Agenda-Setting

Maxwell McCombs, thought leader in agenda-setting theory and debatable father of modern mass communication, gave a lecture today at my alma matter, Linfield College. The following is a summary of what I learned.

1380071233056Agenda-setting theory states that the mass media influences what the public thinks about. The elements that are prominent in the news become prominent in the public mind; hence, transfer of salience. McCombs recommends anyone interested in the topic to read Public Opinion (1922) by Walter Lippmann.

There is a large background of research that supports the theory. A little background on the process; content analysis is used to decipher the media agenda (ex. scanning the newspapers for key terms to determine the most discussed topics), and the public agenda is discovered via survey. A commonly asked question goes something like “What do you think is the most important issue facing the country today?”

Basic agenda-setting effects

  • Focusing public attention
  • Expanded media language
  • End of agenda vs. stronger effects

There has been no significant change in the agenda setting role of the media.

Adults ages 18 to 34 tend to be less influenced by media agenda, possibly because they tend to read newspapers less and rely on other sources (Internet, social media) for their news. They tend to have a slightly different issue agenda, not the same as the daily news on TV.

Studies that looked at major newspaper agenda in Louisiana and North Carolina found that there was a 1.0 positive correlation between the public agenda (ages 35 and older) and media agenda.

Not incredibly surprisingly, the correlation wasn’t only found with the topics, but the rankings of the topics.

Introducing social media into the mix

  • Online and traditional news channels often complement each other.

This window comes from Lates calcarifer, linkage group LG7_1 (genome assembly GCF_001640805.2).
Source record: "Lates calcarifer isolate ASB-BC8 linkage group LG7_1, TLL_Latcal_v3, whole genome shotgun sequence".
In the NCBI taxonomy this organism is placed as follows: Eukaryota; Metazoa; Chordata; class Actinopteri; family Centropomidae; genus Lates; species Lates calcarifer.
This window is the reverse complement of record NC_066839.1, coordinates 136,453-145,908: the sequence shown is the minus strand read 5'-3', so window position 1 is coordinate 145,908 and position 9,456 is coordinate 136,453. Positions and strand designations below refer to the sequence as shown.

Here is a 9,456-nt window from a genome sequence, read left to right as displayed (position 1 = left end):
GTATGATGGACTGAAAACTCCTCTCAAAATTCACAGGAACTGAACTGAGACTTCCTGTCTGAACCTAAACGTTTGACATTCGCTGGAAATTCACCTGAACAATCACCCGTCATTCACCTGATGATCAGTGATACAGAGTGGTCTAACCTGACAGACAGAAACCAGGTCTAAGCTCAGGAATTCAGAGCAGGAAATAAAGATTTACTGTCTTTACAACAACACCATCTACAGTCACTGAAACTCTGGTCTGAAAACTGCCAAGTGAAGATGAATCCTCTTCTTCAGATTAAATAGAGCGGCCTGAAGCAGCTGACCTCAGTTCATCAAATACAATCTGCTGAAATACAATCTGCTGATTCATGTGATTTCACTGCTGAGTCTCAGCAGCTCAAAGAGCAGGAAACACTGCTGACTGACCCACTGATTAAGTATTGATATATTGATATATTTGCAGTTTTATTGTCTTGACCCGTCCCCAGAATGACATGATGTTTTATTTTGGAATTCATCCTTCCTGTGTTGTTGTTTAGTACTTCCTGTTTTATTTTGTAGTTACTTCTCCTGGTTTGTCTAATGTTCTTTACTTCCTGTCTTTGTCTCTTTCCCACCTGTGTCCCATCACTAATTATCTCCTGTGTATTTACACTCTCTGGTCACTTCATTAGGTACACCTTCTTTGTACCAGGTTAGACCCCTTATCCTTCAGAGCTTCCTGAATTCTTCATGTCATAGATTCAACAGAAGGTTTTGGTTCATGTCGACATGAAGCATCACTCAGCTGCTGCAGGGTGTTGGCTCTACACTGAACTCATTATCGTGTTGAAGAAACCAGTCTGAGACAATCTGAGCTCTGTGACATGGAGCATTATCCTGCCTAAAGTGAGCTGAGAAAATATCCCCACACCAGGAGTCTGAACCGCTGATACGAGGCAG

• Twitter reflects traditional media; social media are distribution channels, not where information originates.
  • There is overlapping use of media outlets, and redundancy in the media as journalists use each other to stay on top of current issues. Social media makes it much easier for news agencies to “spy” on each other.
  • The collective impact of media is more influential than just one channel (ie. a whole network instead of just a website, or just social media).
  • Agenda-setting effects happen over time, usually in 4 to 6 weeks.

In conclusion, the three levels of agenda setting…

  1. Content analysis (salience of discrete elements)
  2. Attribute analysis (salience of discrete elements)
  3. Salience of networked elements (“bundles” of information)

Not only are individual topics transferred into public minds, but “ideas” as well.

Limited power of agenda-setting effects

The public can accept of reject the media agenda. Most of the time, the public accepts the majority of the media agenda.

It’s an individual decision, usually based on the perceived relevance of the media agenda.

  • Personal relevance: how it affects you, ex. the social security issue to a retiree
  • Social relevance: how it affects the environment, not you personally, ex. the environment

Ta-da!

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